The history of aluá in Brazil is long, but it is dim and unsettled. Some authorities say that the technique of fermenting grains or fruits mixed with water and sugar came to Brazil with the Portuguese and that they in turn learned it from the Moors. For these folks, the word aluá derived from the Arabic word "heluon" meaning "sweet." Other food historians think that it was the slaves from Africa that brought aluá to Brazil, and that the name comes from an African tongue. Still others think that indigenous peoples of the Americas were making aluá long before either the Portuguese or the African arrived.
|Freed slaves selling aluá - 19th cent.|
In any case, aluá has been a popular drink for centuries and remains so today, particularly in the North and Northeast of Brazil. In the semi-arid interior of the Northeast, the sertão, the drink is particularly associated with the Festas Juninas, the cycle of festivals that occurs in the month of June. People make a supply of aluá to serve to the steady stream of visitors to their homes during the festivals, and it is shared by dancers and spectators at quadrilhas, which are folk-dancing exhibitions and contests. In the state of Minas Gerais, tradition forbids the sale of aluá. It must be given or shared in a spirit of conviviality. Because it's alcoholic content is quite low, normally around 3%, aluá can lighten and animate the spirit without causing the drinker to exhibit any of the negative signs of drunkenness.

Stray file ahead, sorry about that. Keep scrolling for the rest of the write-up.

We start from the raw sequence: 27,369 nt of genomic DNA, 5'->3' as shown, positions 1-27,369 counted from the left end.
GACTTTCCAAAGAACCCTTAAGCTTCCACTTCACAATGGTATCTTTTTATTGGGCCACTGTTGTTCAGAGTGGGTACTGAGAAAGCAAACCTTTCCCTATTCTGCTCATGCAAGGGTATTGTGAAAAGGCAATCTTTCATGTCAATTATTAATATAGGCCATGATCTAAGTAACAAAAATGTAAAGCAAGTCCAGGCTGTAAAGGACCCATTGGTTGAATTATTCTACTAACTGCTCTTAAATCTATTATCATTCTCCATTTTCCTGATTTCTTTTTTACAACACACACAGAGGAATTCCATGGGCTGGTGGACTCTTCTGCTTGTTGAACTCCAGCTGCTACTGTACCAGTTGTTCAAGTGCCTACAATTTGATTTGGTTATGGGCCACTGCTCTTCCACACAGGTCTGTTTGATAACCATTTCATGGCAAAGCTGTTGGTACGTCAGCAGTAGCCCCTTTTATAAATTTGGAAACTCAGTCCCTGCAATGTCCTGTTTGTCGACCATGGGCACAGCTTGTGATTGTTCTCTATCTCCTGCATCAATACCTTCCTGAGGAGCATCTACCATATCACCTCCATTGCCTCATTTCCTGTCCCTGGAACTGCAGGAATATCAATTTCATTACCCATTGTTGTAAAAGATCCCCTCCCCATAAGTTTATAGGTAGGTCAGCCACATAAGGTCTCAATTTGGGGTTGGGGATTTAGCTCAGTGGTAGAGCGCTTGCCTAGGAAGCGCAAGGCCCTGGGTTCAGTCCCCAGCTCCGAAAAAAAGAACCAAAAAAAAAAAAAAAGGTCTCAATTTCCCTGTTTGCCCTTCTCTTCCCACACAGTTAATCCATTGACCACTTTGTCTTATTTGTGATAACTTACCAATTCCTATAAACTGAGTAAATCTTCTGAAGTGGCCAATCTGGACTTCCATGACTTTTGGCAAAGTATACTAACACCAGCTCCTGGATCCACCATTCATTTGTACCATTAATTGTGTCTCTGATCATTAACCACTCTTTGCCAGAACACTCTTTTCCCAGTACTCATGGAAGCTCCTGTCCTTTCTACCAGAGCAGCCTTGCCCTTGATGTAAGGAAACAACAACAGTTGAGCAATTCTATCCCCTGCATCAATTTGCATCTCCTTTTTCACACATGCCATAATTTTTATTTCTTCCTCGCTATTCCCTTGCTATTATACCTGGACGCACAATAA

In the state of Bahia, aluá is associated with the ceremonies and rituals of candomblé, the Afro-Brazilian religion of the region. There, it is traditionally served in enormous jars, and offered to the twin divinities Ibeji (although consumed by the celebrants).
The basic concept of aluá is to create a mixture of either fruit or grain plus water, then let it ferment naturally for a short time before drinking. Normally it only takes about a day for the fermentation process to occur naturally in the heat of Brazil, so the drink is most often made the day before it is to be served. In cooler climates, fermentation will naturally take a bit longer. Unless the drink is refrigerated, however, it will continue to ferment and increase in alcoholic content, so it is best drunk when it is still at an early stage in the fermentation process - otherwise, it can become unpleasant and dangerously high in alcohol.
In the next post on Flavors of Brazil, I'll provide two recipes for aluá; one made with fruit and one with grains.